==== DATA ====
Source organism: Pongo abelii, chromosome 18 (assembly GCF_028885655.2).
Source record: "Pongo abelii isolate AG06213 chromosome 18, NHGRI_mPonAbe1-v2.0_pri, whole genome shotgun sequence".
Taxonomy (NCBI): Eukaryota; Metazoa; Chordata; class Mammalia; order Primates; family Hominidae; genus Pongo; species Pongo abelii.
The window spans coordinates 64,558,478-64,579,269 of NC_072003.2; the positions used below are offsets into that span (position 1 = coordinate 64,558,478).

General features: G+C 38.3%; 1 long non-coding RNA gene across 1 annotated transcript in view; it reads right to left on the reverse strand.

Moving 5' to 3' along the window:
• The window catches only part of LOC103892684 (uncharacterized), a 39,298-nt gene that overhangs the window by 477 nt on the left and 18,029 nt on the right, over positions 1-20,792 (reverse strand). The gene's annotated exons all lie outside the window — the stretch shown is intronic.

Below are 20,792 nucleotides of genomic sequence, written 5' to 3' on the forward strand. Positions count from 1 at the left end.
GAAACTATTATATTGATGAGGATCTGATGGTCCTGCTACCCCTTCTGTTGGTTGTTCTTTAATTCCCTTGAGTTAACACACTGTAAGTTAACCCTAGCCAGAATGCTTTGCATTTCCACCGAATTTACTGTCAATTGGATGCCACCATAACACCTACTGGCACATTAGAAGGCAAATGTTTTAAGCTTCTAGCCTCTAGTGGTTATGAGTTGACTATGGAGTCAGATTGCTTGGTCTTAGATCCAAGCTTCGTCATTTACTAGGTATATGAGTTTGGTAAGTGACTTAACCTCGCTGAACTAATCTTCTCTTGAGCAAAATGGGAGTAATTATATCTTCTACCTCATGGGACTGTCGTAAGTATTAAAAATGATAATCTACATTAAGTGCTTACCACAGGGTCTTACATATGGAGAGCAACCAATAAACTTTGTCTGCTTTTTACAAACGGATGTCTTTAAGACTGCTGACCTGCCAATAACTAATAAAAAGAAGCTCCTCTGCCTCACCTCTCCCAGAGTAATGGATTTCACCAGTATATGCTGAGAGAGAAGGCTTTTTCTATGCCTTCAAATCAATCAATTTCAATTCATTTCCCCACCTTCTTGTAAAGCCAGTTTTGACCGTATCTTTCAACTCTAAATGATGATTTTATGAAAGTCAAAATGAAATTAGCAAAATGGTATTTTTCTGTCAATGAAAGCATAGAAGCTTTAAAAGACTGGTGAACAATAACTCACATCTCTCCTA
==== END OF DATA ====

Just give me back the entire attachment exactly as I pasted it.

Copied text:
Source organism: Pongo abelii, chromosome 18 (assembly GCF_028885655.2).
Source record: "Pongo abelii isolate AG06213 chromosome 18, NHGRI_mPonAbe1-v2.0_pri, whole genome shotgun sequence".
Taxonomy (NCBI): Eukaryota; Metazoa; Chordata; class Mammalia; order Primates; family Hominidae; genus Pongo; species Pongo abelii.
The window spans coordinates 64,558,478-64,579,269 of NC_072003.2; the positions used below are offsets into that span (position 1 = coordinate 64,558,478).

General features: G+C 38.3%; 1 long non-coding RNA gene across 1 annotated transcript in view; it reads right to left on the reverse strand.

Moving 5' to 3' along the window:
• The window catches only part of LOC103892684 (uncharacterized), a 39,298-nt gene that overhangs the window by 477 nt on the left and 18,029 nt on the right, over positions 1-20,792 (reverse strand). The gene's annotated exons all lie outside the window — the stretch shown is intronic.

Below are 20,792 nucleotides of genomic sequence, written 5' to 3' on the forward strand. Positions count from 1 at the left end.
GAAACTATTATATTGATGAGGATCTGATGGTCCTGCTACCCCTTCTGTTGGTTGTTCTTTAATTCCCTTGAGTTAACACACTGTAAGTTAACCCTAGCCAGAATGCTTTGCATTTCCACCGAATTTACTGTCAATTGGATGCCACCATAACACCTACTGGCACATTAGAAGGCAAATGTTTTAAGCTTCTAGCCTCTAGTGGTTATGAGTTGACTATGGAGTCAGATTGCTTGGTCTTAGATCCAAGCTTCGTCATTTACTAGGTATATGAGTTTGGTAAGTGACTTAACCTCGCTGAACTAATCTTCTCTTGAGCAAAATGGGAGTAATTATATCTTCTACCTCATGGGACTGTCGTAAGTATTAAAAATGATAATCTACATTAAGTGCTTACCACAGGGTCTTACATATGGAGAGCAACCAATAAACTTTGTCTGCTTTTTACAAACGGATGTCTTTAAGACTGCTGACCTGCCAATAACTAATAAAAAGAAGCTCCTCTGCCTCACCTCTCCCAGAGTAATGGATTTCACCAGTATATGCTGAGAGAGAAGGCTTTTTCTATGCCTTCAAATCAATCAATTTCAATTCATTTCCCCACCTTCTTGTAAAGCCAGTTTTGACCGTATCTTTCAACTCTAAATGATGATTTTATGAAAGTCAAAATGAAATTAGCAAAATGGTATTTTTCTGTCAATGAAAGCATAGAAGCTTTAAAAGACTGGTGAACAATAACTCACATCTCTCCTA